Non-permit holders parked in permit bays may mean that residents cannot park close to their homes.

The Traffic Management Act and its associated guidance is clear that parking enforcement should relate to traffic management objectives and cannot be used for revenue-raising purposes. The County Council endorses and complies fully with these requirements.

Parking enforcement will be ‘fair but firm’ and community support for, or acceptance of parking controls, is conditional upon achieving this balance in the enforcement operation.

The procedures set out in this document have been designed to assist in this objective and establish the ‘ethos’ of the way parking enforcement will be conducted whilst individual areas will minimise the potential for misunderstanding and dispute over specific parking issues.

In general, enforcement activity will comply with the principles of:

  • fairness in applying the legislation and securing compliance
  • consistency of approach
  • transparency about what enforcement action is taken and why

Parking controls

The issue of parking enforcement cannot be considered without an understanding of the basis for parking regulations.

Parking regulations are introduced through the powers contained in the Road Traffic Regulation Act 1984, which also defines the objectives for which parking regulations can be introduced. These can be summarised as:

  • safety
  • maintenance of access to premises
  • congestion reduction
  • management of the kerb space where demand for parking exceeds supply

Raising revenue is not a lawful objective for either introducing or enforcing controls and this has been reinforced by the Secretary of State in the guidance which accompanies the Traffic Management Act 2004, stressing that the aim of enforcement is to encourage compliance with the regulations.

The precise regulations made by the Council will depend on the circumstances at the location. Regulations introduced for safety reasons or to ensure that access is maintained for emergency vehicles are more likely to be in the form of double yellow lines which prevent vehicles from parking at that location.

Where congestion reduction or access to premises for deliveries is the issue, single yellow lines may be sufficient. Resident parking schemes are introduced in areas when demand exceeds supply and there is a need to ensure that residents can park more easily, whilst disabled bays will cater for blue badge holders.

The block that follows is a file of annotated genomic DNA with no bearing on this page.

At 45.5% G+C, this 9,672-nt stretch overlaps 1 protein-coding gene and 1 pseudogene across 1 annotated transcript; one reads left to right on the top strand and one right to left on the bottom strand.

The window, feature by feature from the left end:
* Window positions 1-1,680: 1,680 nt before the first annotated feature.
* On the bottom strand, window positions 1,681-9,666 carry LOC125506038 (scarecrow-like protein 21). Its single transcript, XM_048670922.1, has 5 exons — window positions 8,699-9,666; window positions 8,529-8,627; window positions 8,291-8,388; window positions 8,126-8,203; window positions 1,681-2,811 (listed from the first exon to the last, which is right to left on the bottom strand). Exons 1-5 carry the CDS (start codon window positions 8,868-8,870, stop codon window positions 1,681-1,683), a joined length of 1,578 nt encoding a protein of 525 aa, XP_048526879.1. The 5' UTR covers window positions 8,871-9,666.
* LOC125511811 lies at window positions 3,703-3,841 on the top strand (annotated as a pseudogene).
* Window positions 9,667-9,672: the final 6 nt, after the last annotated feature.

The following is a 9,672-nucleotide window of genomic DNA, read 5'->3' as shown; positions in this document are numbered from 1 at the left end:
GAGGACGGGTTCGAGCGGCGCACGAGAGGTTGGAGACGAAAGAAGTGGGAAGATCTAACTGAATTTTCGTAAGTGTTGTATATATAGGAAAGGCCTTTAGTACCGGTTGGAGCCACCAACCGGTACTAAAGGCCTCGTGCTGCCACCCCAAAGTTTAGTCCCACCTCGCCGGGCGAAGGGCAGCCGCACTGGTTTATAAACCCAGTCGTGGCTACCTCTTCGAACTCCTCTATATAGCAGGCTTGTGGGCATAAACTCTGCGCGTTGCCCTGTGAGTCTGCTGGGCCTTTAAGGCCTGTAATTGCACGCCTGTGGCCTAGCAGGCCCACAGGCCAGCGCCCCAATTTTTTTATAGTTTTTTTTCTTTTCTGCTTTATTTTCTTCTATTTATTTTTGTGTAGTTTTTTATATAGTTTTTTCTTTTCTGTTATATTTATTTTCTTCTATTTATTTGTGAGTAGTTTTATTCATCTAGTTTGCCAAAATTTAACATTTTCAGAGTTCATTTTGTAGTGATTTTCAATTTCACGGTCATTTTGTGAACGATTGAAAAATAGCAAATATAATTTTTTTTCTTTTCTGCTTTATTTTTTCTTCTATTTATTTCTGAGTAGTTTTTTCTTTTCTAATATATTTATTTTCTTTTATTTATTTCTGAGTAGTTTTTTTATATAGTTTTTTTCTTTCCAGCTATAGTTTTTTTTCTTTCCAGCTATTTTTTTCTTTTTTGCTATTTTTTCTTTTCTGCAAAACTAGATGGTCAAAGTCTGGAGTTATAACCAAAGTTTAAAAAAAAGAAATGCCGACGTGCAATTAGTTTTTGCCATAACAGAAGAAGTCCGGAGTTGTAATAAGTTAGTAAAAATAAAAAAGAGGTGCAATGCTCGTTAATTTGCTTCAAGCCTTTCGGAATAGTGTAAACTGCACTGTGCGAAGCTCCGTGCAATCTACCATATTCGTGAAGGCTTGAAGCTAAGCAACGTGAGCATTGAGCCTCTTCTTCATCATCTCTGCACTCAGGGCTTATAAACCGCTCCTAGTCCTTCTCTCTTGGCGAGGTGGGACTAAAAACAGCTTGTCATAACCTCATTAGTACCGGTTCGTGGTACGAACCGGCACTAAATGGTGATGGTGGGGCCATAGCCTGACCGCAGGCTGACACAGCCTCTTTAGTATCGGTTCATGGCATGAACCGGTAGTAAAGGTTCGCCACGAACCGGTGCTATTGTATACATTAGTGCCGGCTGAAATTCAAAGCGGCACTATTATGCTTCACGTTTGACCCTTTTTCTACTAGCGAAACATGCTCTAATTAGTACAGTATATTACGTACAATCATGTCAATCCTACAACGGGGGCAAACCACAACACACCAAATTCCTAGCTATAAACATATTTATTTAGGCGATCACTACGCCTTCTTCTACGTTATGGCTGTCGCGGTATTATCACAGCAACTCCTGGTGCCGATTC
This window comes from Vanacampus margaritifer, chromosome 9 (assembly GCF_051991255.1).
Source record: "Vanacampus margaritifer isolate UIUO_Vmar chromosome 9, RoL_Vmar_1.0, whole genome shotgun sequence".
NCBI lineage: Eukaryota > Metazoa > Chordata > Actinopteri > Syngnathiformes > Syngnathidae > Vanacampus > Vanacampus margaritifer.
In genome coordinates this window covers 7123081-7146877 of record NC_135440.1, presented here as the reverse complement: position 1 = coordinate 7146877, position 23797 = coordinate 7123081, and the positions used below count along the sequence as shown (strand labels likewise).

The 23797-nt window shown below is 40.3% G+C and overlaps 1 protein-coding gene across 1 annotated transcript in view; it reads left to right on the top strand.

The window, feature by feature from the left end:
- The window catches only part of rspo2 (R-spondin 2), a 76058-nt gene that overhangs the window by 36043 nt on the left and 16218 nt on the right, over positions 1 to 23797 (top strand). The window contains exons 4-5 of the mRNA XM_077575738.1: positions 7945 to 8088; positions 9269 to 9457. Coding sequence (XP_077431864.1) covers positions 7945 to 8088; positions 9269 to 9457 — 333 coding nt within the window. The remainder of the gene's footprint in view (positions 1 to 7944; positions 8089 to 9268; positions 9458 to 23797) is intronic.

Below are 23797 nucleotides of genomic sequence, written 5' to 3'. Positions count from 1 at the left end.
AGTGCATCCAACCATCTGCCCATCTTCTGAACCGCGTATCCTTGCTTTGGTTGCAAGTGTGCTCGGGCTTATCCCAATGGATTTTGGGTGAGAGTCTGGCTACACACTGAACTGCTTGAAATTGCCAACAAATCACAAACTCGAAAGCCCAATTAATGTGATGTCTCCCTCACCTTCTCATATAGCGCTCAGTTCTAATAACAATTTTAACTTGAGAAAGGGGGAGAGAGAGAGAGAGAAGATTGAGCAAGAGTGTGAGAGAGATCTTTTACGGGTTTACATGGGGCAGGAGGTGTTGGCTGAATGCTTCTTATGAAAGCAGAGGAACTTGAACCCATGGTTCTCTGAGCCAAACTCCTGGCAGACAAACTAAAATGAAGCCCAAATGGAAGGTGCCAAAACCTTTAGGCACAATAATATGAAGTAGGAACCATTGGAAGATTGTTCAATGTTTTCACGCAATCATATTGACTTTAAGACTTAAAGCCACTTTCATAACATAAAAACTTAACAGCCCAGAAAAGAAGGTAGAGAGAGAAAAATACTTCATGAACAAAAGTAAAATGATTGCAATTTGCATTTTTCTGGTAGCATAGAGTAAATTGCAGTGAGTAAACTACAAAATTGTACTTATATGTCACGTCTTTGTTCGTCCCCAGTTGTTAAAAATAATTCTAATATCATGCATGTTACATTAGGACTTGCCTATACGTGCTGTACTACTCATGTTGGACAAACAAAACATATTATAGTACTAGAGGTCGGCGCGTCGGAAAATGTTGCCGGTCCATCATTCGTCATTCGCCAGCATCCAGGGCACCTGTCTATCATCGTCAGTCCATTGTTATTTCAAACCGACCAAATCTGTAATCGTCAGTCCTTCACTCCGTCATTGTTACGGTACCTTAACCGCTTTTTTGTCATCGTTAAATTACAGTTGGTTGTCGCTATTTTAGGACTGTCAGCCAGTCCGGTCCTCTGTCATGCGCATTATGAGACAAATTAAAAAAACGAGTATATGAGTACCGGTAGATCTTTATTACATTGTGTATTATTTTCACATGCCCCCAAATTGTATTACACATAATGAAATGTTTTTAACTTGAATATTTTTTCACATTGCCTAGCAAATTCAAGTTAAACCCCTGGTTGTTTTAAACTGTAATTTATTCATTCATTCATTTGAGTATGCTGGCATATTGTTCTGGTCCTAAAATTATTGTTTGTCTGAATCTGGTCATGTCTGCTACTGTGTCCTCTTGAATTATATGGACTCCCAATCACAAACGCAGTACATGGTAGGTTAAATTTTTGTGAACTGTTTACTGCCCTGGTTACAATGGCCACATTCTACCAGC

Typically, residents’ permit holders will be given priority in residential areas, while short-stay parking and deliveries will be given priority in commercial and shopping areas.

Double yellow lines and loading restrictions will be introduced for safety reasons, where parked vehicles could cause danger and compromise traffic flow.

It is not always possible to meet all the demand for parking spaces. In some residential areas, the demand for residents’ parking may be greater than the supply of spaces.

In mixed-use areas such as those where shops are situated, there are competing demands from shoppers, residents and deliveries.

The Council must sometimes make difficult decisions over the allocation of kerb space between these demands and it may therefore be impossible to accommodate all groups of motorists to the extent they would wish.

Where there is a particularly high demand for on-street short-stay parking, pay and display bays may be used which encourage a high turnover and enable more effective enforcement by the CEOs.

The procedure for introducing new restrictions requires that a Traffic Regulation Order be made and put into place. This is the legal instrument through which the Council implements most parking restrictions, both on-street and in car parks.